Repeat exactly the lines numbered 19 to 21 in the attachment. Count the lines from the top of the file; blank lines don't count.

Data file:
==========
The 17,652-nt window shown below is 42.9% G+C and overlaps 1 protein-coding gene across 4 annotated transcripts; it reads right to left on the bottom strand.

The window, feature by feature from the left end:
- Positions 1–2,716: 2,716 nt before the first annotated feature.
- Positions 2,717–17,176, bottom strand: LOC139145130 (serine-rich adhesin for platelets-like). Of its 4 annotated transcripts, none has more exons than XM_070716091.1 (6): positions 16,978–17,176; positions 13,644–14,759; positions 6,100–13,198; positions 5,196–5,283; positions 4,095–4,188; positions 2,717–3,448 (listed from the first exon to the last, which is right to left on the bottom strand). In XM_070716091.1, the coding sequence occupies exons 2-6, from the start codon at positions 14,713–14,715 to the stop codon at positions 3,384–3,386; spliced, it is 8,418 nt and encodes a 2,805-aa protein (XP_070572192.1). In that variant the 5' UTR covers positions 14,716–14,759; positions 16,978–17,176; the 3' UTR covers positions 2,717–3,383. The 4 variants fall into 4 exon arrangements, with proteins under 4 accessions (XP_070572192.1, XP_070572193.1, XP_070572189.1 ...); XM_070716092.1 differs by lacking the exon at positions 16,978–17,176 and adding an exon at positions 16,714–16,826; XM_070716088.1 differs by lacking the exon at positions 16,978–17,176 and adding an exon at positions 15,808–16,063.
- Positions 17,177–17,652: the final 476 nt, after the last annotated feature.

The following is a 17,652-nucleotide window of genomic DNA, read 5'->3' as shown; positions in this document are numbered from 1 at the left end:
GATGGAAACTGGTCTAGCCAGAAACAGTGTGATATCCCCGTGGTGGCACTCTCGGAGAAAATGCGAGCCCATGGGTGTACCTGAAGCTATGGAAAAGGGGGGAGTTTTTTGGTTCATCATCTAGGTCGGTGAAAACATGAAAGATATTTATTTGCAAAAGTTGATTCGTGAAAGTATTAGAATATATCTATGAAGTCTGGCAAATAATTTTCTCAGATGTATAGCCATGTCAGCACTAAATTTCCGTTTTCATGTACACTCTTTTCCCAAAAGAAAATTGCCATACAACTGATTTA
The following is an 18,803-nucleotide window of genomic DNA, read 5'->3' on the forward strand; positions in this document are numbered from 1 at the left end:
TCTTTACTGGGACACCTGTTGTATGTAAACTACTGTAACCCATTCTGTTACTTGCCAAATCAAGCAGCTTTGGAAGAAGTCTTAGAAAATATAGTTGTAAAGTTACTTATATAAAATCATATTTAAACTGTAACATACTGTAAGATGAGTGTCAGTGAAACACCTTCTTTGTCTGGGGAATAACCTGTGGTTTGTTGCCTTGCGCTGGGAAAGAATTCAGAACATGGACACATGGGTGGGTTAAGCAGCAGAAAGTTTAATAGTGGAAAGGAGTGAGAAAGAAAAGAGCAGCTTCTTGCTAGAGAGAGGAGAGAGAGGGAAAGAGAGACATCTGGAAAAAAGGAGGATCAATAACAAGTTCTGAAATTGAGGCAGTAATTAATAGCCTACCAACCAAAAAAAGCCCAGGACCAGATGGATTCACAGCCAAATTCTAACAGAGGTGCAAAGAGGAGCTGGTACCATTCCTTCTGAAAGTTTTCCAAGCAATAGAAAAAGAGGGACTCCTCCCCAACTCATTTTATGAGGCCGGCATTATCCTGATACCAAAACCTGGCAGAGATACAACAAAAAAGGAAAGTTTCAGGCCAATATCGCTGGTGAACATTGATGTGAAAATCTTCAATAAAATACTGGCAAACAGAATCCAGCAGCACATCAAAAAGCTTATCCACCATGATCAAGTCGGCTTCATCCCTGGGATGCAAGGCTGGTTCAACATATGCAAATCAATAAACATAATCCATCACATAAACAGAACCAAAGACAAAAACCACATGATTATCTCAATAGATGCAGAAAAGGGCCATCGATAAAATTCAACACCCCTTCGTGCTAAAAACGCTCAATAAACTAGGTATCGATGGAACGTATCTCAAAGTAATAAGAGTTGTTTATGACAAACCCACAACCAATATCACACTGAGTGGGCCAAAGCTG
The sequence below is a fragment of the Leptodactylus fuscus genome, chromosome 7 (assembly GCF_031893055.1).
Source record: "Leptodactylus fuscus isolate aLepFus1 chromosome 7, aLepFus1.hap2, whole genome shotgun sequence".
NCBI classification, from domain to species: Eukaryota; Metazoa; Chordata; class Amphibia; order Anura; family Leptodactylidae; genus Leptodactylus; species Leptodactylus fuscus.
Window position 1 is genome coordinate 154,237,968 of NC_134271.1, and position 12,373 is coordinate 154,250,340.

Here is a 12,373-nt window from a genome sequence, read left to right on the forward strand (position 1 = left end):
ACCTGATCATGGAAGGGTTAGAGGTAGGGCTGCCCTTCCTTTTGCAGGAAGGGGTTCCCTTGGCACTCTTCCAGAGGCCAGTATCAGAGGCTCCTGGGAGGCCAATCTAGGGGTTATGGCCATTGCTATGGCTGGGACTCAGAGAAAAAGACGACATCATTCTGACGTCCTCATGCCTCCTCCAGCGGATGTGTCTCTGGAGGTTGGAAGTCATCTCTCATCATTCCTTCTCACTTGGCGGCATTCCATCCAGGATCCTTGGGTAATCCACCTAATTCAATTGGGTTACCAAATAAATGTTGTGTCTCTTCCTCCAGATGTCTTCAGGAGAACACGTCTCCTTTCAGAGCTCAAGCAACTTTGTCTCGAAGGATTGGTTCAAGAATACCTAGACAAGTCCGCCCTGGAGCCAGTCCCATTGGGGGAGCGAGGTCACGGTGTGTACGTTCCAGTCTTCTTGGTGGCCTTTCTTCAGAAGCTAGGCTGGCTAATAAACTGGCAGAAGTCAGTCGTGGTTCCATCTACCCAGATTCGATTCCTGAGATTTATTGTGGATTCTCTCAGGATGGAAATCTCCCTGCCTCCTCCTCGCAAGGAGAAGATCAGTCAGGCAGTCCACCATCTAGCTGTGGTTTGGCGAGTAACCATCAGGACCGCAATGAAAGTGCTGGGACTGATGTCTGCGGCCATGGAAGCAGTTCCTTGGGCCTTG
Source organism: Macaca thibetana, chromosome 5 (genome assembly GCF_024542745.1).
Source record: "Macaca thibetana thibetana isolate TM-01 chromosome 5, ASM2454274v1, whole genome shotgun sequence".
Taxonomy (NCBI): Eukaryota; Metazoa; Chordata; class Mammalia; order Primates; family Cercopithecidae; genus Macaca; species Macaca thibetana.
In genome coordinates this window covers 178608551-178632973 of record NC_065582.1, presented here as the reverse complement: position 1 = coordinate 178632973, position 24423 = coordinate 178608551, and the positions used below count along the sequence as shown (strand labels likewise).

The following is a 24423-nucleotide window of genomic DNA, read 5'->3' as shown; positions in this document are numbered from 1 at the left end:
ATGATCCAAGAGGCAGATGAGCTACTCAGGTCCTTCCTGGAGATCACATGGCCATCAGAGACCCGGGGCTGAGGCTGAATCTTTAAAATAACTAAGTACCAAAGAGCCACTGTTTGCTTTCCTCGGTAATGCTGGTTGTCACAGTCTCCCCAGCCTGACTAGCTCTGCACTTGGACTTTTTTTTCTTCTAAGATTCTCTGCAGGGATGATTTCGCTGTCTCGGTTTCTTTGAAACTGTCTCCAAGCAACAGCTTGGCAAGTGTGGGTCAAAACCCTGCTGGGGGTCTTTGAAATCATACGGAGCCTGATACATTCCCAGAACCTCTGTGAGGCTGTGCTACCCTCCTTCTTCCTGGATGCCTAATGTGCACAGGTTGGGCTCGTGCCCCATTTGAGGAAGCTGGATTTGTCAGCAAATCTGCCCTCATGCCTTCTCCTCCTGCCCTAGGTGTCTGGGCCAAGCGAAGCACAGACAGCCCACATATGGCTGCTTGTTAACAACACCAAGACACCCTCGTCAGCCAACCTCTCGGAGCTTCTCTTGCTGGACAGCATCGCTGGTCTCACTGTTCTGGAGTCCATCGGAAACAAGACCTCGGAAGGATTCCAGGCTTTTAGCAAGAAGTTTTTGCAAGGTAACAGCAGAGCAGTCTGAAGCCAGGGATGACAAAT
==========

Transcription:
In genome coordinates this window covers 178608551-178632973 of record NC_065582.1, presented here as the reverse complement: position 1 = coordinate 178632973, position 24423 = coordinate 178608551, and the positions used below count along the sequence as shown (strand labels likewise).

The following is a 24423-nucleotide window of genomic DNA, read 5'->3' as shown; positions in this document are numbered from 1 at the left end:
ATGATCCAAGAGGCAGATGAGCTACTCAGGTCCTTCCTGGAGATCACATGGCCATCAGAGACCCGGGGCTGAGGCTGAATCTTTAAAATAACTAAGTACCAAAGAGCCACTGTTTGCTTTCCTCGGTAATGCTGGTTGTCACAGTCTCCCCAGCCTGACTAGCTCTGCACTTGGACTTTTTTTTCTTCTAAGATTCTCTGCAGGGATGATTTCGCTGTCTCGGTTTCTTTGAAACTGTCTCCAAGCAACAGCTTGGCAAGTGTGGGTCAAAACCCTGCTGGGGGTCTTTGAAATCATACGGAGCCTGATACATTCCCAGAACCTCTGTGAGGCTGTGCTACCCTCCTTCTTCCTGGATGCCTAATGTGCACAGGTTGGGCTCGTGCCCCATTTGAGGAAGCTGGATTTGTCAGCAAATCTGCCCTCATGCCTTCTCCTCCTGCCCTAGGTGTCTGGGCCAAGCGAAGCACAGACAGCCCACATATGGCTGCTTGTTAACAACACCAAGACACCCTCGTCAGCCAACCTCTCGGAGCTTCTCTTGCTGGACAGCATCGCTGGTCTCACTGTTCTGGAGTCCATCGGAAACAAGACCTCGGAAGGATTCCAGGCTTTTAGCAAGAAGTTTTTGCAAGGTAACAGCAGAGCAGTCTGAAGCCAGGGATGACAAAT